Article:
Morphogens useful in the binding/screening assays contemplated herein include the soluble forms of the protein, e.g., the mature dimeric species complexed with one or two copies of the pro domain, the mature dimeric species alone, and truncated forms comprising essentially just the C-terminal active domain.
The kinase activity of the intracellular domains of the ALK-1 receptors can be tested in an autophophorylation assay as described by Mathews et al. (PCT/US92/03825, published Nov. 26, 1992). Briefly, the DNA fragment encoding at least the intracellular kinase domain of an OP-1-specific receptor is subcloned into pGEX-2T (Smith et al. (1988) Gene 67: 31-40) to create a fusion protein between the putative kinase domain and glutathione S-transferase (GST). The plasmid is introduced into E. coli and the expressed fusion protein purified using glutathione affinity chromatography. About 100-200 ng of fusion protein or purified GST then are incubated with 25 mCi (gp.sup.32 p) ATP in 50 mM Tris, 10 mM MgCl.sub.2 buffer for 30 minutes at 37 analyzed by gel electrophoresis and autoradiography. The fusion protein, but not GST alone, becomes phosphorylated, indicating that the kinase domain is functional. Phosphoamino acid analysis then can be performed to determine the predominant amino acid being phosphorylated. Similar assays can be performed using similar fusion constructs expressed in mammalian cells.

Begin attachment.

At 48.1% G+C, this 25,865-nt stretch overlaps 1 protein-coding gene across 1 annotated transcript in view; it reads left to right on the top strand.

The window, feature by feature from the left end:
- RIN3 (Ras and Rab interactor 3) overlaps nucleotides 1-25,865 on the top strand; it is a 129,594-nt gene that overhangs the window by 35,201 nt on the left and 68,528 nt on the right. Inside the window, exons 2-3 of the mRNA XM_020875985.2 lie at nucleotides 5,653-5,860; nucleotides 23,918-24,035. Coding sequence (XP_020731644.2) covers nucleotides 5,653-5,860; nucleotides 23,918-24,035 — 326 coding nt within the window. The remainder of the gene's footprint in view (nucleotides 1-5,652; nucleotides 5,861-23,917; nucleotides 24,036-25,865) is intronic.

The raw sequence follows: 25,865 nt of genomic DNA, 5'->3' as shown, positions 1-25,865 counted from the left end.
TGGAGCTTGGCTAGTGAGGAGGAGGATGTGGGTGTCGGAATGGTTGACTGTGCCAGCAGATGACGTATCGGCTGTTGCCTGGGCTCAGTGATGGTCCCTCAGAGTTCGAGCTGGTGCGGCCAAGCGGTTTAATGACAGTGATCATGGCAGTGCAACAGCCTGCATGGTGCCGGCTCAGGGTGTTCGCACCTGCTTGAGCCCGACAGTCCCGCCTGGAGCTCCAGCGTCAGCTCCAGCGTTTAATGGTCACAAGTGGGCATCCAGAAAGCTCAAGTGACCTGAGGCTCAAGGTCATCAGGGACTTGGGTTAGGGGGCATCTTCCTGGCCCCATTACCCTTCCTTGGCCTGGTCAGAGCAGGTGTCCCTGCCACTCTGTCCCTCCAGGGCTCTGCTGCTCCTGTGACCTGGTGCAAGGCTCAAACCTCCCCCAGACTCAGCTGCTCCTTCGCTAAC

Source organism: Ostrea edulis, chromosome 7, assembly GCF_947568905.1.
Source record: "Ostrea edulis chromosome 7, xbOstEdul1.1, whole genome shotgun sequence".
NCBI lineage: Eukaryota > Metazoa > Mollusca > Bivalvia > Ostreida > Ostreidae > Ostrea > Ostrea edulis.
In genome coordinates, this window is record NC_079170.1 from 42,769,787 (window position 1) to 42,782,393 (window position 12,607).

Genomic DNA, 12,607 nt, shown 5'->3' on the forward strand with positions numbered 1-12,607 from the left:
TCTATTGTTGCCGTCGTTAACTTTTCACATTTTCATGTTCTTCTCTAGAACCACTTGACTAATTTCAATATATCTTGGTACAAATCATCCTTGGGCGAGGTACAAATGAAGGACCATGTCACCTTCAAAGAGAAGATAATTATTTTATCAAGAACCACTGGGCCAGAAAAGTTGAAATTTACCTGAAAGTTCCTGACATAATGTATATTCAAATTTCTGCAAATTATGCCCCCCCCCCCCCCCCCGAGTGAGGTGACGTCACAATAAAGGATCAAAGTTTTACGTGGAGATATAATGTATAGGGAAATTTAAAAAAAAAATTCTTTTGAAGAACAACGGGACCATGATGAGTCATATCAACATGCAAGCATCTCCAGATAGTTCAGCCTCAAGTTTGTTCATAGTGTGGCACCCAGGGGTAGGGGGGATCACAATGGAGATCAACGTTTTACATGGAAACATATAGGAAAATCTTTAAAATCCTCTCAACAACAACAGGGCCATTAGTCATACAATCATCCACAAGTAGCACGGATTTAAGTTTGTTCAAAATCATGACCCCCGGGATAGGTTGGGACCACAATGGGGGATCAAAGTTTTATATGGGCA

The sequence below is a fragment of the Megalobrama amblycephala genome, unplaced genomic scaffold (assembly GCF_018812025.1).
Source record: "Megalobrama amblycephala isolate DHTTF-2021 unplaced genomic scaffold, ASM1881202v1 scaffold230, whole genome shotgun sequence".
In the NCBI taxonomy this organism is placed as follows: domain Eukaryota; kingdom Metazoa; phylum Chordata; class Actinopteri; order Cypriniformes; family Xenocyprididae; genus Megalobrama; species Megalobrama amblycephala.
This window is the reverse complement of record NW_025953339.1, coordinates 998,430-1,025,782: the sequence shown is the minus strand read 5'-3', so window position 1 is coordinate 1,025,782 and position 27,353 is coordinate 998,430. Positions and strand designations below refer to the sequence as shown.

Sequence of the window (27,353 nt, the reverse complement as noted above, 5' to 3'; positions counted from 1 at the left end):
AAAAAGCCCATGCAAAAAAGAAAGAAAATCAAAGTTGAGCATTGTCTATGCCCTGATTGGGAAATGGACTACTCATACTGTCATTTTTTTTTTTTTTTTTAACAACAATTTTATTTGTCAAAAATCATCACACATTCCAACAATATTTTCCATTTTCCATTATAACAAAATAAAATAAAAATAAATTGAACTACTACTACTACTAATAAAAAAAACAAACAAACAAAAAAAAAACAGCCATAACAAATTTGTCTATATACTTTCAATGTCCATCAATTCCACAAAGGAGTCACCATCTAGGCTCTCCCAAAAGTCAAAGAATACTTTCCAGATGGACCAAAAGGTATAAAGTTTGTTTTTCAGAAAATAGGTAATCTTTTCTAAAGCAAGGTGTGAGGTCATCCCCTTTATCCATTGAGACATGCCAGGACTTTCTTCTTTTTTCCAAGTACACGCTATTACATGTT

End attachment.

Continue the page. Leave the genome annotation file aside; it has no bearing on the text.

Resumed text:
Various signaling transduction assays are provided in Example 9, below. An assay can also be developed for testing kinase activity transduction upon ligand binding using a ligand-induced kinase activity assay known in the art. Here, the ability of OP-1 analog to induce phosphorylation upon binding to the receptor is tested.
See, for example, various assays for measuring ligand-induced kinase activity described by Accili et al. (1991) J Biol. Chem. 266: 434-439 and Nakamura et al. (1992) J Biol. Chem. 267: 18924-18928. For example, ligand-induced kinase activity (e.g., receptor autophosphorylation) can be measured in vitro by incubating purified receptor in the presence and absence of ligand (here, OP-1 or OP-1 analog, e.g., 10.sup.-7 M) under conditions sufficient to allow binding of the ligand to the receptor, followed by exposure to .sup.32 P-ATP (e.g., 100 mCi in the presence of 10 mM Tris-HCl (pH 7.6), 10 mM MgCl.sub.2, 10 mM MnCl.sub.2, 1 mM dithiothreitol, 0.15M NaCl, 0.1% Triton X-100 and 3% glycerol) and the amount of phosphorylation measured, e.g., by SDS polyacrylamide gel electrophoresis and autoradiography following immunoprecipitation with antiphosphoserine, antiphosphothreonine or antiphosphotyrosine antibody (e.g., commercially available or made using standard antibody methodologies.) While a low level of autophosphorylation may be detected in the absence of ligand, incubation with ligand is anticipated to significantly increase (e.g., 5-20 fold increase) the amount of phosphorylation detected.